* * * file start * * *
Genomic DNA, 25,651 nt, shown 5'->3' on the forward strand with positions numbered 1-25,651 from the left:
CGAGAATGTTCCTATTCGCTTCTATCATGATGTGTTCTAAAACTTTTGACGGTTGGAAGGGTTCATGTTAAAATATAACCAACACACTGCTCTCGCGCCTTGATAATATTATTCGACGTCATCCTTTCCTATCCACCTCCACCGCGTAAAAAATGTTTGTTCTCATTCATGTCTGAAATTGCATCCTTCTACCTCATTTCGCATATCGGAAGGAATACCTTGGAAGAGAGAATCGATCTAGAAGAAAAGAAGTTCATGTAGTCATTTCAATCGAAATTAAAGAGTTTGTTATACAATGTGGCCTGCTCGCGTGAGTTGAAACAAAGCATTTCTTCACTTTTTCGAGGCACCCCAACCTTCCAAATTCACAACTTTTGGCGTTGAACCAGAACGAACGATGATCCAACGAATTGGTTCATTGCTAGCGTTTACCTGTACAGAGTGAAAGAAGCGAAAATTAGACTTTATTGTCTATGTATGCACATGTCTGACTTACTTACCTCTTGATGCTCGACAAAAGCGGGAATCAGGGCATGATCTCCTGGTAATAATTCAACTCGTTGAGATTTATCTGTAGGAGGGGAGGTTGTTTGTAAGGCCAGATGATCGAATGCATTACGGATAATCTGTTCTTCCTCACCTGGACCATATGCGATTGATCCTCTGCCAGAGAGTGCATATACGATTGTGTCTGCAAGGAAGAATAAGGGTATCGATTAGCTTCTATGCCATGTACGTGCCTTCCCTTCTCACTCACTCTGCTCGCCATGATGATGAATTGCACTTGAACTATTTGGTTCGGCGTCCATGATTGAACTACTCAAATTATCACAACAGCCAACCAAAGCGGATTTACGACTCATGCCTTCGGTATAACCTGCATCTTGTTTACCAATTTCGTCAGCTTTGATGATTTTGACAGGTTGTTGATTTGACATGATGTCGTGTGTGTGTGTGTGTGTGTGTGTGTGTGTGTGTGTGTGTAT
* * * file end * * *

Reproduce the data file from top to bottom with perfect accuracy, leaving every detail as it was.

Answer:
Genomic DNA, 25,651 nt, shown 5'->3' on the forward strand with positions numbered 1-25,651 from the left:
CGAGAATGTTCCTATTCGCTTCTATCATGATGTGTTCTAAAACTTTTGACGGTTGGAAGGGTTCATGTTAAAATATAACCAACACACTGCTCTCGCGCCTTGATAATATTATTCGACGTCATCCTTTCCTATCCACCTCCACCGCGTAAAAAATGTTTGTTCTCATTCATGTCTGAAATTGCATCCTTCTACCTCATTTCGCATATCGGAAGGAATACCTTGGAAGAGAGAATCGATCTAGAAGAAAAGAAGTTCATGTAGTCATTTCAATCGAAATTAAAGAGTTTGTTATACAATGTGGCCTGCTCGCGTGAGTTGAAACAAAGCATTTCTTCACTTTTTCGAGGCACCCCAACCTTCCAAATTCACAACTTTTGGCGTTGAACCAGAACGAACGATGATCCAACGAATTGGTTCATTGCTAGCGTTTACCTGTACAGAGTGAAAGAAGCGAAAATTAGACTTTATTGTCTATGTATGCACATGTCTGACTTACTTACCTCTTGATGCTCGACAAAAGCGGGAATCAGGGCATGATCTCCTGGTAATAATTCAACTCGTTGAGATTTATCTGTAGGAGGGGAGGTTGTTTGTAAGGCCAGATGATCGAATGCATTACGGATAATCTGTTCTTCCTCACCTGGACCATATGCGATTGATCCTCTGCCAGAGAGTGCATATACGATTGTGTCTGCAAGGAAGAATAAGGGTATCGATTAGCTTCTATGCCATGTACGTGCCTTCCCTTCTCACTCACTCTGCTCGCCATGATGATGAATTGCACTTGAACTATTTGGTTCGGCGTCCATGATTGAACTACTCAAATTATCACAACAGCCAACCAAAGCGGATTTACGACTCATGCCTTCGGTATAACCTGCATCTTGTTTACCAATTTCGTCAGCTTTGATGATTTTGACAGGTTGTTGATTTGACATGATGTCGTGTGTGTGTGTGTGTGTGTGTGTGTGTGTGTGTGTGTGTAT